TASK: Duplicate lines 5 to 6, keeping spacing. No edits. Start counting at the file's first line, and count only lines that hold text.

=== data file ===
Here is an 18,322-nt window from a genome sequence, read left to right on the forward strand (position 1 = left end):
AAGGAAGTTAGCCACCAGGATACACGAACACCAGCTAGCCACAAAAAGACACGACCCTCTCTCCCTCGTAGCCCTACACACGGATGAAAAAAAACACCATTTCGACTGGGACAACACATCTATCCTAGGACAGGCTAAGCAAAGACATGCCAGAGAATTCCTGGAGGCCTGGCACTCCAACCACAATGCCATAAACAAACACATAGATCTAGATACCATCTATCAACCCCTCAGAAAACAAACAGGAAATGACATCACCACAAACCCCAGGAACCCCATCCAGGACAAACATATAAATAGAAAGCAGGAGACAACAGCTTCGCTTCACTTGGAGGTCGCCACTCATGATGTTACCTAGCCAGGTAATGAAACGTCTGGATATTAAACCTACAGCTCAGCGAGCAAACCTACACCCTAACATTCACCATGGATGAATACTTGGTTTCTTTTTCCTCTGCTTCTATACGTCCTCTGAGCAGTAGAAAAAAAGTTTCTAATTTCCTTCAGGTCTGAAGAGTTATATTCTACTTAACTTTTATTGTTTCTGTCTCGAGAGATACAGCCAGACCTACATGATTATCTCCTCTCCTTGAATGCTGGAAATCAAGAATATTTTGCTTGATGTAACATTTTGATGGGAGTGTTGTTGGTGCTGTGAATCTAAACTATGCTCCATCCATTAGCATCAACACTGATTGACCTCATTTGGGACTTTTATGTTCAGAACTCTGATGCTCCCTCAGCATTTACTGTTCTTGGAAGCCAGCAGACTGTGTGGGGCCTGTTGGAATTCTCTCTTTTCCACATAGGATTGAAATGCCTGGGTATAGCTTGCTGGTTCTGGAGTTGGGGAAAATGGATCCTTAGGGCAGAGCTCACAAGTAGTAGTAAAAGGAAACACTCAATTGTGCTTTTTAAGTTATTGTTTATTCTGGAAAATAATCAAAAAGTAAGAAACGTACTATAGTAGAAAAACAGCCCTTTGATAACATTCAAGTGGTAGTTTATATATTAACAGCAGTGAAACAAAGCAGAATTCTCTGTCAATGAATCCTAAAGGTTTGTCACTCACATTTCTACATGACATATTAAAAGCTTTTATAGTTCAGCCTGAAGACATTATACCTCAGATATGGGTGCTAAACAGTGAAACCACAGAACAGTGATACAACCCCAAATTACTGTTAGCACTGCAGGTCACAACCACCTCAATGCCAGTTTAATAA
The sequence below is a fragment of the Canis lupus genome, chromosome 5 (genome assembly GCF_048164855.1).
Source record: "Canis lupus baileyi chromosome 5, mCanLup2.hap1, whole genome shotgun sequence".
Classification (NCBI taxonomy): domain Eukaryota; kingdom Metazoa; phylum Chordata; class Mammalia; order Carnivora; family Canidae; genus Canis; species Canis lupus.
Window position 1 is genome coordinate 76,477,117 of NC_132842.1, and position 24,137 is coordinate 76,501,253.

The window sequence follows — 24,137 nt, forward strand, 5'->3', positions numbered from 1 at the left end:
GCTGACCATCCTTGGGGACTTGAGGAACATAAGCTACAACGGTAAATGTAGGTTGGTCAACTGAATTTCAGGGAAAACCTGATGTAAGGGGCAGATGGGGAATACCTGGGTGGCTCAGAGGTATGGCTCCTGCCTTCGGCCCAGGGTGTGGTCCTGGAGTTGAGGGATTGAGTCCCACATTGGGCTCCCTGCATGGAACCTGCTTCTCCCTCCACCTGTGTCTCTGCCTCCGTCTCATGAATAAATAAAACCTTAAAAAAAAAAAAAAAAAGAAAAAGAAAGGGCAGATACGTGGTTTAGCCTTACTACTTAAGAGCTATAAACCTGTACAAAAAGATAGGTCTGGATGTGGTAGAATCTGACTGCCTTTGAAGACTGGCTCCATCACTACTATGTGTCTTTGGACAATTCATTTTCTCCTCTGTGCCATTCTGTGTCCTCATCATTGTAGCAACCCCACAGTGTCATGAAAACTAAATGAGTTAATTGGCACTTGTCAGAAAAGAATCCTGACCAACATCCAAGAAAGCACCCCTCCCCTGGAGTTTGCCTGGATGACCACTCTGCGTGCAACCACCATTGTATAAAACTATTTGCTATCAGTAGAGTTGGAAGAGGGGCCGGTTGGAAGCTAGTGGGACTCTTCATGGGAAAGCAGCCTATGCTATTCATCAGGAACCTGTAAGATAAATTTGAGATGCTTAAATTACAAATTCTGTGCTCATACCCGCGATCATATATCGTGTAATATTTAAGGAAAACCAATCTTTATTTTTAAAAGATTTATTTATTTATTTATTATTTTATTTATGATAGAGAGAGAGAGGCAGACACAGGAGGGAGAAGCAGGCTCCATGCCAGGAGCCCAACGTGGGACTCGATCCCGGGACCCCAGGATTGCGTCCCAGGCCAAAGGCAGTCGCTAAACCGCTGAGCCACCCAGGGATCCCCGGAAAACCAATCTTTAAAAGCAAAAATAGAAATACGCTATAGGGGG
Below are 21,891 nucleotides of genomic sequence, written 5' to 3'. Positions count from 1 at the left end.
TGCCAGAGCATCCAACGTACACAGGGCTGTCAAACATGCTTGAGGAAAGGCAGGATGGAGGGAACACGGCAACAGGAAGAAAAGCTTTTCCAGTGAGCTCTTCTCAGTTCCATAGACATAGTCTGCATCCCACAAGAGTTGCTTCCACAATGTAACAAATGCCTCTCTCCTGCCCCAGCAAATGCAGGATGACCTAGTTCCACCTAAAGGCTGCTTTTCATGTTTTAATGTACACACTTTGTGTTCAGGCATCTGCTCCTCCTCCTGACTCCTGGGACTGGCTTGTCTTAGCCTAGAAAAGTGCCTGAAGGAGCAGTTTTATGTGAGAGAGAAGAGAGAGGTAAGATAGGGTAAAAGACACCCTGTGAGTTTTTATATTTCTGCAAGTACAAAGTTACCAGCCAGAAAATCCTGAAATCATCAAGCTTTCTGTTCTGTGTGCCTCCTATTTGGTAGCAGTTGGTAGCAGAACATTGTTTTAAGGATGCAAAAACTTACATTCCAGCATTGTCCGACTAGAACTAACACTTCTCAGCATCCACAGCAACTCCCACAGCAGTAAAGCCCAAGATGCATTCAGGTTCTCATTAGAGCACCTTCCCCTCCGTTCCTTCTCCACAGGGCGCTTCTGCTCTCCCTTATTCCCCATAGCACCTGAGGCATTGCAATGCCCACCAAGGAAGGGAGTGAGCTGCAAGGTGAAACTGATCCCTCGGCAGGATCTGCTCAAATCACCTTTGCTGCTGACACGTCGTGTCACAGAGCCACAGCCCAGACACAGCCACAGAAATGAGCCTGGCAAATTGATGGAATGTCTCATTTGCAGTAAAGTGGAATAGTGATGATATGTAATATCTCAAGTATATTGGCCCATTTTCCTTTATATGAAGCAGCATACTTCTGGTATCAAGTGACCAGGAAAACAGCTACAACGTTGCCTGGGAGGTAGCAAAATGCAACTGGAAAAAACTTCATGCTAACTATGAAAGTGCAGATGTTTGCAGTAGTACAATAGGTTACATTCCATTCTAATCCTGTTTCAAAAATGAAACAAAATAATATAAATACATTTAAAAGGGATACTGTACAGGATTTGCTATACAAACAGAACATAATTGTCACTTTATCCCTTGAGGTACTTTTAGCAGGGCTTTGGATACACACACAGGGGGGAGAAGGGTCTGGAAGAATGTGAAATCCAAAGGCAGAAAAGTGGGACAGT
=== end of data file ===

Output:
Classification (NCBI taxonomy): domain Eukaryota; kingdom Metazoa; phylum Chordata; class Mammalia; order Carnivora; family Canidae; genus Canis; species Canis lupus.
Window position 1 is genome coordinate 76,477,117 of NC_132842.1, and position 24,137 is coordinate 76,501,253.